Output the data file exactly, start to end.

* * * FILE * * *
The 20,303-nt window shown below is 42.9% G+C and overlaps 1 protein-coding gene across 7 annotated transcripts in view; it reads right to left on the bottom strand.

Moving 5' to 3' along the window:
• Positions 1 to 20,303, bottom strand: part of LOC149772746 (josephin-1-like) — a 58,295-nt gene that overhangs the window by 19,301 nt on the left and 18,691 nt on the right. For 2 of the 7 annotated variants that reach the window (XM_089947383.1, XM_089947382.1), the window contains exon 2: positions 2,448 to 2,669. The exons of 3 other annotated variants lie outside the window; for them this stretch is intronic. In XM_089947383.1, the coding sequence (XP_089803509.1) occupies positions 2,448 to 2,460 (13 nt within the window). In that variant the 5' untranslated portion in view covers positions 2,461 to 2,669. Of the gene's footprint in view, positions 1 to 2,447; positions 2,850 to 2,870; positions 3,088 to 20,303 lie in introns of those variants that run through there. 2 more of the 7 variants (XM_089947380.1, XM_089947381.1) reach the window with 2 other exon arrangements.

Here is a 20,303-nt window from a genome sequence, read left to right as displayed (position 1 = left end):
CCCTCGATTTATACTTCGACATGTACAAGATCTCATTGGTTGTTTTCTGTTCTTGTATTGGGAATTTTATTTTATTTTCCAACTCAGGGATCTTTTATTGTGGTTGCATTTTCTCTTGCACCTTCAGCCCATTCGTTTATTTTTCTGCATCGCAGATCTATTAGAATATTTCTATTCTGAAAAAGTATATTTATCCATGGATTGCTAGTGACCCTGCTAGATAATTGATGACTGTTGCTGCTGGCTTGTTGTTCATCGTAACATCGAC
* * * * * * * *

The 20,303-nt window shown below is 42.9% G+C and overlaps 1 protein-coding gene across 7 annotated transcripts in view; it reads right to left on the bottom strand.

Moving 5' to 3' along the window:
• Positions 1 to 20,303, bottom strand: part of LOC149772746 (josephin-1-like) — a 58,295-nt gene that overhangs the window by 19,301 nt on the left and 18,691 nt on the right. For 2 of the 7 annotated variants that reach the window (XM_089947383.1, XM_089947382.1), the window contains exon 2: positions 2,448 to 2,669. The exons of 3 other annotated variants lie outside the window; for them this stretch is intronic. In XM_089947383.1, the coding sequence (XP_089803509.1) occupies positions 2,448 to 2,460 (13 nt within the window). In that variant the 5' untranslated portion in view covers positions 2,461 to 2,669. Of the gene's footprint in view, positions 1 to 2,447; positions 2,850 to 2,870; positions 3,088 to 20,303 lie in introns of those variants that run through there. 2 more of the 7 variants (XM_089947380.1, XM_089947381.1) reach the window with 2 other exon arrangements.

Here is a 20,303-nt window from a genome sequence, read left to right as displayed (position 1 = left end):
CCCTCGATTTATACTTCGACATGTACAAGATCTCATTGGTTGTTTTCTGTTCTTGTATTGGGAATTTTATTTTATTTTCCAACTCAGGGATCTTTTATTGTGGTTGCATTTTCTCTTGCACCTTCAGCCCATTCGTTTATTTTTCTGCATCGCAGATCTATTAGAATATTTCTATTCTGAAAAAGTATATTTATCCATGGATTGCTAGTGACCCTGCTAGATAATTGATGACTGTTGCTGCTGGCTTGTTGTTCATCGTAACATCGAC